“The key to understanding and coming to terms with these attitudes lies in the fact that Jewish tradition made little distinction between things that were unclean because there were dirty or soiled and things that were unclean because they were too holy to touch. Texts of Holy Scripture and dead bodies were both capable of imparting this sense of impurity, but the most significant substance in this regard is almost certainly blood. Even a quick perusal of some of the sections of the Old Testament regarding ritual purity reveals that blood not only has a very interesting symbolism of its own (which for Orthodox Christians finds its highest expression in the words of Jesus at the Mystical Supper), but also connects some major themes that run through Jewish and Christian tradition: life and death, marriage and birth, sacrifice and redemption, sin and forgiveness.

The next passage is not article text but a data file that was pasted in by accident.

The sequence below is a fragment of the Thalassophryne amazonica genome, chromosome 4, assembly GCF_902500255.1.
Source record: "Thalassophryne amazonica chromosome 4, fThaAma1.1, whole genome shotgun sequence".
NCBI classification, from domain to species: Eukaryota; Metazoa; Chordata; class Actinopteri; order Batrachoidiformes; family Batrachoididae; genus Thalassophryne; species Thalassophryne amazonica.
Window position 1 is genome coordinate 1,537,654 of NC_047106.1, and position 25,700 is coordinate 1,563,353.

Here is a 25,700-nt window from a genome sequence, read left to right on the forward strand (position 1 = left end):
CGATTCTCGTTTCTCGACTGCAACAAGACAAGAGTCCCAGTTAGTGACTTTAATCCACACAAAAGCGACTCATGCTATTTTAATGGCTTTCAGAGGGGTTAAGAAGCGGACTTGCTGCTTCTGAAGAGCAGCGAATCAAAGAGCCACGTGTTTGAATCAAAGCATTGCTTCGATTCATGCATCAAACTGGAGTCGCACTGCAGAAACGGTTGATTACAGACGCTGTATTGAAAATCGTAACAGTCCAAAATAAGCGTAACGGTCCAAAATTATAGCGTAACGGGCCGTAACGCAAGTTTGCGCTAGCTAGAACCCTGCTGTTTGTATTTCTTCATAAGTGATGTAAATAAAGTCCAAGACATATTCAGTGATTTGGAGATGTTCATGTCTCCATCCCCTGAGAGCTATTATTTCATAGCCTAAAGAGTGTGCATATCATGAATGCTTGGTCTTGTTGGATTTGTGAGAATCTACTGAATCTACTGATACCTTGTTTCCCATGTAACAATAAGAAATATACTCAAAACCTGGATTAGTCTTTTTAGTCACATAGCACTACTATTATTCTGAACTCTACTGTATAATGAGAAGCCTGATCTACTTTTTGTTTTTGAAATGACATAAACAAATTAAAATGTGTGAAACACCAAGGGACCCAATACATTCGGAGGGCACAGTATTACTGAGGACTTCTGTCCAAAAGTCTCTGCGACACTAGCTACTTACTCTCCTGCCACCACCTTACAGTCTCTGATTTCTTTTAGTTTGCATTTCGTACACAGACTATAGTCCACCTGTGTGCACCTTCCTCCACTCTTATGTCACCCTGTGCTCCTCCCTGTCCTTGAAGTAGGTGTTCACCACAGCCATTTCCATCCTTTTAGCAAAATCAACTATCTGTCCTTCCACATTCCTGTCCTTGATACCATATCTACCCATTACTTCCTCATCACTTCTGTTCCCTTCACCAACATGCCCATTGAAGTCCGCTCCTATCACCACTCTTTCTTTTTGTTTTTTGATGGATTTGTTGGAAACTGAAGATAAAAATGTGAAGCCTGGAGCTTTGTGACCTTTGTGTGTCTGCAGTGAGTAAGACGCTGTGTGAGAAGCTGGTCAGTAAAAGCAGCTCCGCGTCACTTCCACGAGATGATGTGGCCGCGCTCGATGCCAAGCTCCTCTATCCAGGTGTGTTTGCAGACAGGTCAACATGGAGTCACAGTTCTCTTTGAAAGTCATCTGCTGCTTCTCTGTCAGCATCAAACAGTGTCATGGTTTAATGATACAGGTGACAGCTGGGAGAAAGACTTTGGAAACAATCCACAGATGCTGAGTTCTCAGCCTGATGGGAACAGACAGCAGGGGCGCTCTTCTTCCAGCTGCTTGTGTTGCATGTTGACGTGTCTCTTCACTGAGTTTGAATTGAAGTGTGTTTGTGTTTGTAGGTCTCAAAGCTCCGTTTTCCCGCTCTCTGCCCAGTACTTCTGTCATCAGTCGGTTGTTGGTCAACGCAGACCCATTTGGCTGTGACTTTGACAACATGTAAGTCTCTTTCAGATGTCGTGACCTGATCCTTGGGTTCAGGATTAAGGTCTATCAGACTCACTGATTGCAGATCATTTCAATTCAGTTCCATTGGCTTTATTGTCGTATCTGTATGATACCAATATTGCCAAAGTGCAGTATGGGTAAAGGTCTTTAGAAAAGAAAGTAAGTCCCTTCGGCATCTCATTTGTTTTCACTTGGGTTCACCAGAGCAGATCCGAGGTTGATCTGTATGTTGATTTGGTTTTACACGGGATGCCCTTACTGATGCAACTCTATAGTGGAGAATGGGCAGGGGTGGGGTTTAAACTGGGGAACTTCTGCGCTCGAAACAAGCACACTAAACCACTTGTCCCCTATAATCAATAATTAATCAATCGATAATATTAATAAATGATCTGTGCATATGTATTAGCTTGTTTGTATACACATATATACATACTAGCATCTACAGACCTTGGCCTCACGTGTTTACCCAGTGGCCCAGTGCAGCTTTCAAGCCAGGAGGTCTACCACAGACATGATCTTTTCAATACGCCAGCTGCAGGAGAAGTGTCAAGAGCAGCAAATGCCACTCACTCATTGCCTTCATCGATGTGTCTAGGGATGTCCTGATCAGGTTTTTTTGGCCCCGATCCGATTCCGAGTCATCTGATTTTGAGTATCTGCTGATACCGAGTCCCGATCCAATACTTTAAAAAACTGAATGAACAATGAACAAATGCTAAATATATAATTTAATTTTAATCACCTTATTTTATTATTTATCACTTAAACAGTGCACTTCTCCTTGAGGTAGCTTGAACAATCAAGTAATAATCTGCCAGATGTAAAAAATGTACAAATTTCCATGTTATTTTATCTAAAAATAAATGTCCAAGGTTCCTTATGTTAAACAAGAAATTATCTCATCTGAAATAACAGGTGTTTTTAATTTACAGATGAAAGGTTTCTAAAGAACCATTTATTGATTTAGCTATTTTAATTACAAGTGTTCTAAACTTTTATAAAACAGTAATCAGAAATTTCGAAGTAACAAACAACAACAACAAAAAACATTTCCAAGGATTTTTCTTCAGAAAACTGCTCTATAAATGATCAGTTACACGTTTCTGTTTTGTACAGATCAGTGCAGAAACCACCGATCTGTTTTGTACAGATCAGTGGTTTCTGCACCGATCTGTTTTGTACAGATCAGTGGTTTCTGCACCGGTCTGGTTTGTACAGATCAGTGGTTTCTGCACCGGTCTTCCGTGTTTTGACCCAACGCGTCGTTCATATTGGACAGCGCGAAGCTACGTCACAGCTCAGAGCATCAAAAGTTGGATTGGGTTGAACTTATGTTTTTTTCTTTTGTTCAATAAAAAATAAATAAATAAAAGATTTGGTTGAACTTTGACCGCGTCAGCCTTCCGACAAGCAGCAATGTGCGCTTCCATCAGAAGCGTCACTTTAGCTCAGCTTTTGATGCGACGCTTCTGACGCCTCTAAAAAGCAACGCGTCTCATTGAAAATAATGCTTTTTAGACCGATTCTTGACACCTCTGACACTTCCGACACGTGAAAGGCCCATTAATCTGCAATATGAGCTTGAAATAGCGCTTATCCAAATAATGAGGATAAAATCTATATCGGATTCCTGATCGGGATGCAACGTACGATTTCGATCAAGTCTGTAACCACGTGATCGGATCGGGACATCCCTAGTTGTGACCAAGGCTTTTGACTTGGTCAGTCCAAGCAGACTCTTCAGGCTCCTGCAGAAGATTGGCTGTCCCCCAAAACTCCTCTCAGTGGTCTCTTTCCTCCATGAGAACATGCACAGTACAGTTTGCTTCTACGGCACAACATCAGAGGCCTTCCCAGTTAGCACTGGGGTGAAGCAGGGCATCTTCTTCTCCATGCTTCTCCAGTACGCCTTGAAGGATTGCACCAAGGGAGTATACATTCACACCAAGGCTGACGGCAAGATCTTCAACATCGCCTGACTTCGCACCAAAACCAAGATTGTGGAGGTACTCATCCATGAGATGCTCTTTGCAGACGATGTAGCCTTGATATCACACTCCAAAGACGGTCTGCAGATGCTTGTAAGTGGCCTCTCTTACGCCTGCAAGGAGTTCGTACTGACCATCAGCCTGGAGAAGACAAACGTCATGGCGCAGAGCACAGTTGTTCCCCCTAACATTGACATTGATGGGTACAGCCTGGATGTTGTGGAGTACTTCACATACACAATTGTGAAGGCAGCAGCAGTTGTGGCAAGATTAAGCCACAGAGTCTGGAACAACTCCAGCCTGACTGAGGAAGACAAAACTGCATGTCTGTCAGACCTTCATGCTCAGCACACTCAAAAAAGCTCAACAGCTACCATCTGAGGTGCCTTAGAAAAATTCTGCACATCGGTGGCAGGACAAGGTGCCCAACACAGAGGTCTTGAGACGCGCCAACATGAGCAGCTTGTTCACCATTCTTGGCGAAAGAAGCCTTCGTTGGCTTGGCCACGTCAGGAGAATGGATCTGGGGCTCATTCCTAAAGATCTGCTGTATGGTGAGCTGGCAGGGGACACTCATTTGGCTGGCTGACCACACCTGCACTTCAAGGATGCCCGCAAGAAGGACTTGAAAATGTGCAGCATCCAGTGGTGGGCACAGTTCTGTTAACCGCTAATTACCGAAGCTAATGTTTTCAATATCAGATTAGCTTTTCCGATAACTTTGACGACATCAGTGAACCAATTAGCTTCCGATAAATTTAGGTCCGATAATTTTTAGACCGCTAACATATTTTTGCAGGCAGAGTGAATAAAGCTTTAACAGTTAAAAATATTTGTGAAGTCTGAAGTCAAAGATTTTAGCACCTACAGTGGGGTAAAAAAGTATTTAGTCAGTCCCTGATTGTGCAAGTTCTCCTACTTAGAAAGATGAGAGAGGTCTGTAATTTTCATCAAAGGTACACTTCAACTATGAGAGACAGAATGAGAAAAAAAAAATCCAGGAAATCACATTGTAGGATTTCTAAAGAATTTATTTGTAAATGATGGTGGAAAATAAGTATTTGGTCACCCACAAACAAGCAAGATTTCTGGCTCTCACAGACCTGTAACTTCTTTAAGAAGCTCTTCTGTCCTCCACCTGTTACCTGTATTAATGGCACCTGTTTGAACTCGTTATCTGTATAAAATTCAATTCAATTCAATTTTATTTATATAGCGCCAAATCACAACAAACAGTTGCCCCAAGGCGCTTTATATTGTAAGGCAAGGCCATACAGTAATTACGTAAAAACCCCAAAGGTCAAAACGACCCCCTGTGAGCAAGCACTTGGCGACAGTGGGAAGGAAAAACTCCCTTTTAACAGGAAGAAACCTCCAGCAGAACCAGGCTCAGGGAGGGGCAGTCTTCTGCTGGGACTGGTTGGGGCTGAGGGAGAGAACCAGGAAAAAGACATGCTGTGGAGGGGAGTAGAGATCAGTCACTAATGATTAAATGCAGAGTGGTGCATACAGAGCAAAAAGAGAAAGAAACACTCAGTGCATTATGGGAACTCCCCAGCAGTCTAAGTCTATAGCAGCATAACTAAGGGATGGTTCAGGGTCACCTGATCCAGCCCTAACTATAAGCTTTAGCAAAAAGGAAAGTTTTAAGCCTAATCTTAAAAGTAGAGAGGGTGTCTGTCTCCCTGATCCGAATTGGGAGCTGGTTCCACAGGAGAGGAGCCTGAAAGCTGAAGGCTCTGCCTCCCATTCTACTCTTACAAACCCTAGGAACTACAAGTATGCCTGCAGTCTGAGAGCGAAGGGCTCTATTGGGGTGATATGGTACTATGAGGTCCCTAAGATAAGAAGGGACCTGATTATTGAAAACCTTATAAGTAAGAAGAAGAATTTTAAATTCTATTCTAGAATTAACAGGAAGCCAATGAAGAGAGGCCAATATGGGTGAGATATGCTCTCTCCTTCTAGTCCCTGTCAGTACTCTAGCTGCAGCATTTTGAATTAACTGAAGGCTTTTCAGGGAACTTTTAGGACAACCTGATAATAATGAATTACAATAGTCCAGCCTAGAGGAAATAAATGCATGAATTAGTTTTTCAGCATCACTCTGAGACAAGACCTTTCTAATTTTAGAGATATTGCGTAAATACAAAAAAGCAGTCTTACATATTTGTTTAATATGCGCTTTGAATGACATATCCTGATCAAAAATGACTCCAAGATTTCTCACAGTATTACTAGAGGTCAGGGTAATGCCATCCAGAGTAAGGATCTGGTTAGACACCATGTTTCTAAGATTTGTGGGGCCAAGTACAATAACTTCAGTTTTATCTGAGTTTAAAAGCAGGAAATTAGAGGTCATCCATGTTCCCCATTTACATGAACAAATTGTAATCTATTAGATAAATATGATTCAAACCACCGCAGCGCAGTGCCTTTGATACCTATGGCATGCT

“The notion of impurity in the Jewish sense, which means that something or someone is barred from participation in temple worship, carries no automatic sense of being morally or physically impure. It has context and meaning in terms of temple worship which has been lost in the modern world.
“The state of a woman after childbirth is that she is impure in a ritual sense, not through being dirty or unclean, but becasue she is too holy. She has participated in the co-creation of a human life and has thus worked closely with God during the process of childbirth, from early pregnancy until well after the child is born. This places her in a unique and significant spiritual condition.”
Archimandrite Meletios Webber
Bread & Water, Wine & Oil